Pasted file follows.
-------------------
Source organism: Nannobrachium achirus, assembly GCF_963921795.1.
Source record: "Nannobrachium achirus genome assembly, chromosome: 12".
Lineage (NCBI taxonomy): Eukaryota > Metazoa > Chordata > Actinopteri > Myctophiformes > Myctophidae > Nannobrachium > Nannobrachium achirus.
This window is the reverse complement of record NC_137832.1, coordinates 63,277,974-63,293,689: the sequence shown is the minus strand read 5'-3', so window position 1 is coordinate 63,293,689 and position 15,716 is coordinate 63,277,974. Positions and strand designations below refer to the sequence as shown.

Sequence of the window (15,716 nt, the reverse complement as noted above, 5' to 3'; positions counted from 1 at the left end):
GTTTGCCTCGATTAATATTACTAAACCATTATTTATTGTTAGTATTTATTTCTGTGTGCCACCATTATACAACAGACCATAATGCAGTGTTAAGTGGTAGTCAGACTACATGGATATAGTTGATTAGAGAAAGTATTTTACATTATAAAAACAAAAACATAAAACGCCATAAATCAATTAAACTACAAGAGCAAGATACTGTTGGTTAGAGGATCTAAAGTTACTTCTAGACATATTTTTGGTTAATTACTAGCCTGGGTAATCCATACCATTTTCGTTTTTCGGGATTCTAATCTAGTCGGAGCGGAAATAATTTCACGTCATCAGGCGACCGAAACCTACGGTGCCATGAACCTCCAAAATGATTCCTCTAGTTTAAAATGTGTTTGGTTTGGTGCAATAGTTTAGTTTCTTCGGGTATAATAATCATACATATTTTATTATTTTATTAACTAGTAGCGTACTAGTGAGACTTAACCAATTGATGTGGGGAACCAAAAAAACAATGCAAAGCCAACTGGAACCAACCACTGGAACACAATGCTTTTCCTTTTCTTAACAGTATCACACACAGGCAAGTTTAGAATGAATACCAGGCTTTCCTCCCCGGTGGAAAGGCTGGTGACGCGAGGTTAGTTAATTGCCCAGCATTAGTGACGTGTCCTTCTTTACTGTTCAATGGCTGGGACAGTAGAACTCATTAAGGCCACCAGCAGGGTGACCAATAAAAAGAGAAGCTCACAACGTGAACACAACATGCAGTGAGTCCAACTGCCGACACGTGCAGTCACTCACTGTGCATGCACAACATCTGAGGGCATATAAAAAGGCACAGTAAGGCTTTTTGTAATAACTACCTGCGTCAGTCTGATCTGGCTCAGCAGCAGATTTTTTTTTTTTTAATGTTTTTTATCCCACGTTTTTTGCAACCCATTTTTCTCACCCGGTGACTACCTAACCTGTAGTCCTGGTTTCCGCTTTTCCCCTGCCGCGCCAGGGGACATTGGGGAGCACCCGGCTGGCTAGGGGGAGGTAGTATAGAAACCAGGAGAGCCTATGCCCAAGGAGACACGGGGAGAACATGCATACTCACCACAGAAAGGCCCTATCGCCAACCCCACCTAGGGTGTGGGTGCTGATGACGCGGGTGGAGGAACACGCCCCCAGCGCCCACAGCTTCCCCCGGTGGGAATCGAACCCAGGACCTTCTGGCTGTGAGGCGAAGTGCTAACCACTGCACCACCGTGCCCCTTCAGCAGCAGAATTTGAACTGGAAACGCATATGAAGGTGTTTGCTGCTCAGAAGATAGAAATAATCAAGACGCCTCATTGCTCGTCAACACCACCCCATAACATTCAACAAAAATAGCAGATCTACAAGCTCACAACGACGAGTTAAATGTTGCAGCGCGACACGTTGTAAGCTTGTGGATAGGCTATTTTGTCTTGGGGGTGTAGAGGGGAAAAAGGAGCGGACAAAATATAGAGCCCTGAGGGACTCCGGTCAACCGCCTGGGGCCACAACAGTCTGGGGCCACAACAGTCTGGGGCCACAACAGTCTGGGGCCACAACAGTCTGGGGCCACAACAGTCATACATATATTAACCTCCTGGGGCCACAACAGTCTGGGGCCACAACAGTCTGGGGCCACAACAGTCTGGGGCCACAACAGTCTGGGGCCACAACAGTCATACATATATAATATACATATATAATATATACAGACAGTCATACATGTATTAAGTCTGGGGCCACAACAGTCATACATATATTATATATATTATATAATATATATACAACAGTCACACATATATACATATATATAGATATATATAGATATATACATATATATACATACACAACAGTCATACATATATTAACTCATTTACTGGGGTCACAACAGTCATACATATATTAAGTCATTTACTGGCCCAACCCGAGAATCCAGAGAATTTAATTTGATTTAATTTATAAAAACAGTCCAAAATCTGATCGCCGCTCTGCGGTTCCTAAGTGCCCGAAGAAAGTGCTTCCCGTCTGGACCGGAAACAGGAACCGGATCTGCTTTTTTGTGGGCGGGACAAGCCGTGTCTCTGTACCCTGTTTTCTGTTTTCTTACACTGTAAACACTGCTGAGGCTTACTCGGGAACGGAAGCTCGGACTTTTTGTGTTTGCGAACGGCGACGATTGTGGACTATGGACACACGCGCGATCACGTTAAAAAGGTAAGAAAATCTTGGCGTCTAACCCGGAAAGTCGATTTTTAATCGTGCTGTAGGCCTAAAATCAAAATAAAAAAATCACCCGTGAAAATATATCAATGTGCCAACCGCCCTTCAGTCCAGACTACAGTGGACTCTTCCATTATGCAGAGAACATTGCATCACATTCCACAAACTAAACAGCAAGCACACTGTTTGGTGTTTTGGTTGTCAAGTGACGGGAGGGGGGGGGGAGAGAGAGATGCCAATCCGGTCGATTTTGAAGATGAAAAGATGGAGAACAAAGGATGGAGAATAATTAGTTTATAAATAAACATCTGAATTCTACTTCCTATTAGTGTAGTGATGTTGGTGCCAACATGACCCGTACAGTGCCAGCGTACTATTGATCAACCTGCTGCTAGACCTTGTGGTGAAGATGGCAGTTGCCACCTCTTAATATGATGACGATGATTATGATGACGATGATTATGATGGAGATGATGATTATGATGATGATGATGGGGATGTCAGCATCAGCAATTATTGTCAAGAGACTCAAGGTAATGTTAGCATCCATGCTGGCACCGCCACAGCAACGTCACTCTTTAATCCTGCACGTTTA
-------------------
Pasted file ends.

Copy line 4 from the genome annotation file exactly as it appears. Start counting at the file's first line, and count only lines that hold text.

This window is the reverse complement of record NC_137832.1, coordinates 63,277,974-63,293,689: the sequence shown is the minus strand read 5'-3', so window position 1 is coordinate 63,293,689 and position 15,716 is coordinate 63,277,974. Positions and strand designations below refer to the sequence as shown.